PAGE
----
Law has to seek truth in US kid­nap case

China Daily (Hong Kong) - - COMMENT -

AUS fed­eral grand jury in­dicted Brendt Chris­tensen on a count of kid­nap­ping on Wed­nes­day in con­nec­tion with the dis­ap­pear­ance of Zhang Yingy­ing, a 26-year-old Chi­nese re­search stu­dent at the Univer­sity of Illi­nois, and who was last seen at its Ur­bana-Cham­paign cam­pus on June 9. Chris­tensen will now for­mally en­ter a plea to the charge at an ar­raign­ment sched­uled for July 20. The penalty for kid­nap­ping is up to life in prison if con­victed. And for many in China, it is an open and shut case.

Surveil­lance video shows Zhang, who was on her way to sign a lease for an apart­ment, climb­ing into a ve­hi­cle that in­ves­ti­ga­tors later iden­ti­fied as Chris­tensen’s car.

A search of the car found the pas­sen­ger’s side had been thor­oughly cleaned.

And a search of Chris­tensen’s cellphone found he had vis­ited a web­site that in­cluded threads on “per­fect ab­duc­tion fan­tasy” and “plan­ning a kid­nap­ping”. How­ever, an in­dict­ment is merely an ac­cu­sa­tion. Al­though peo­ple may have de­cided in their own minds that Chris­tensen is guilty based on the re­ports they have avidly been fol­low­ing, he has not con­fessed to any crime nor has he been proven guilty in a court of law. That means, as the US At­tor­ney’s Of­fice in Ur­bana re­minded peo­ple, the law must pre­sume him in­no­cent.

Since the one-page in­dict­ment on Wed­nes­day did not of­fer any new de­tails be­yond what the FBI and pros­e­cu­tors had al­ready re­vealed in an af­fi­davit and court hear­ings, the where­abouts of Zhang, and whether she is alive or not, re­main un­known.

How­ever, a crim­i­nal com­plaint filed be­fore Chris­tensen was ar­rested on June 30, shows that al­though there have been many re­ported sight­ings of Zhang, law en­force­ment of­fi­cials be­lieve she is dead.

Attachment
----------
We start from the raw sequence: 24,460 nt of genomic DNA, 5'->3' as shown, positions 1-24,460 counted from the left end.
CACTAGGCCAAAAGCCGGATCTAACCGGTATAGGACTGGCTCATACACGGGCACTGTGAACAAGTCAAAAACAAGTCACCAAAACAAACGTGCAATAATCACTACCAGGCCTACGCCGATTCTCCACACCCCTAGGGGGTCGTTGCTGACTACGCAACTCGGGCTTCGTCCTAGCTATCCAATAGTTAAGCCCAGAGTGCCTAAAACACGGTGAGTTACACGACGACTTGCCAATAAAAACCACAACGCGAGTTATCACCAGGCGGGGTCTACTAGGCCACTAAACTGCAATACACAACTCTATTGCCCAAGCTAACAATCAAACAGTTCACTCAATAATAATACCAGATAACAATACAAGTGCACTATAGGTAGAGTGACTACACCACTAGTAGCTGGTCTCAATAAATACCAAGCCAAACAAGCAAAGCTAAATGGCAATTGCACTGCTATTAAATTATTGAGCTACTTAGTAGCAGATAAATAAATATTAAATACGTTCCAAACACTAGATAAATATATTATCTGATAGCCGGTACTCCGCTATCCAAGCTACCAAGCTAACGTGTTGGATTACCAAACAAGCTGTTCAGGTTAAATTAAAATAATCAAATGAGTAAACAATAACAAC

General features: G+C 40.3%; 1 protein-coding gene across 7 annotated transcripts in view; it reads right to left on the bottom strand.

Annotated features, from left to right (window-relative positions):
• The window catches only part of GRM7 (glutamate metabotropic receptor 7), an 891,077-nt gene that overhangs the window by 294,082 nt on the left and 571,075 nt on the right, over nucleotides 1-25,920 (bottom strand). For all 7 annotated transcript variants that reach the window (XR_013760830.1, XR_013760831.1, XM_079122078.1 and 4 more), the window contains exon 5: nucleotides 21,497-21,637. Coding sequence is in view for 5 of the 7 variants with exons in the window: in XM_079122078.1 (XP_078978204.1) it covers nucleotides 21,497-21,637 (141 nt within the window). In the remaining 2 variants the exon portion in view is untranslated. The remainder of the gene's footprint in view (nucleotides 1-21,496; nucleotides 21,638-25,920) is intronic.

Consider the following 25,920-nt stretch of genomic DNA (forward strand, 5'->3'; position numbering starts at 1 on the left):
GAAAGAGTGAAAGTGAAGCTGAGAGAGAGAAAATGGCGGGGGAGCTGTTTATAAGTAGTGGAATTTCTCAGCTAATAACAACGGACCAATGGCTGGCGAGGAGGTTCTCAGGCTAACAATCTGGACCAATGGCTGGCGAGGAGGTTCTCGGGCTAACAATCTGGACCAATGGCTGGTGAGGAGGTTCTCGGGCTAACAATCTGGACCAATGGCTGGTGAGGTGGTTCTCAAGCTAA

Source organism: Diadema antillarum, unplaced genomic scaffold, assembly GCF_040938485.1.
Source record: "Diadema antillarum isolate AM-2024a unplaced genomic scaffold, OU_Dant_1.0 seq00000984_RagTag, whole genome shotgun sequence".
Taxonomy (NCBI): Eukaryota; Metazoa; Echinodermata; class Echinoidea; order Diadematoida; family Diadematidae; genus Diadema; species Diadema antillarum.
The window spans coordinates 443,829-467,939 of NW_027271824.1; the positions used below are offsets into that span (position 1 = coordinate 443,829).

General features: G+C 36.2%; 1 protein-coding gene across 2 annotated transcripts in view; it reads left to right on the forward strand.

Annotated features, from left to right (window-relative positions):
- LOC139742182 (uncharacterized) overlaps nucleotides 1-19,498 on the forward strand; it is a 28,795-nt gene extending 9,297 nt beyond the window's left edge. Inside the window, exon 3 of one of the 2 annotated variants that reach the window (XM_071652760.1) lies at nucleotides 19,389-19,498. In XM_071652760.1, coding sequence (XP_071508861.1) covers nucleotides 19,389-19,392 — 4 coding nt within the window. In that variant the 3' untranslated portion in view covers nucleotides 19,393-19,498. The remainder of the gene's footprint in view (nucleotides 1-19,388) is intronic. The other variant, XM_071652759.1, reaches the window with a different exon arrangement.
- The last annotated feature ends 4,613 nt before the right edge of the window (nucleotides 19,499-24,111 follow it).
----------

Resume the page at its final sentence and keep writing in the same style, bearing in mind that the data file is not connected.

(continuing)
The un­cer­tainty sur­round­ing her fate, and peo­ple’s cling­ing to the hope that she will still be found alive and well, has pro­voked an out­pour­ing of anger among her com­pa­tri­ots di­rected at the in­ves­ti­ga­tors, who have been un­able to de­ter­mine what hap­pened to Zhang after she got into Chris­tensen’s car.

It is to be hoped the in­ves­ti­ga­tion can be pur­sued un­til the mys­tery is solved, not only for the peace of mind of her par­ents, but also to show the law seeks jus­tice for the vic­tims of crimes who are not US cit­i­zens.

Zhang, from Nan­ping in East China’s Fu­jian province, came to the univer­sity in late April as part of a one-year re­search ap­point­ment in the Depart­ment of Nat­u­ral Re­sources and En­vi­ron­men­tal Sciences.

Mean­while, since the United States is home to the largest num­ber of Chi­nese stu­dents study­ing abroad — about 330,000 last year, ac­cord­ing to the US Stu­dent and Ex­change Vis­i­tor Pro­gram — yet many of them are naive to the pos­si­ble dan­gers they may en­counter.

Zhang’s case should prompt the au­thor­i­ties in both coun­tries to en­hance Chi­nese stu­dents’ safety aware­ness when they go to study over­seas.

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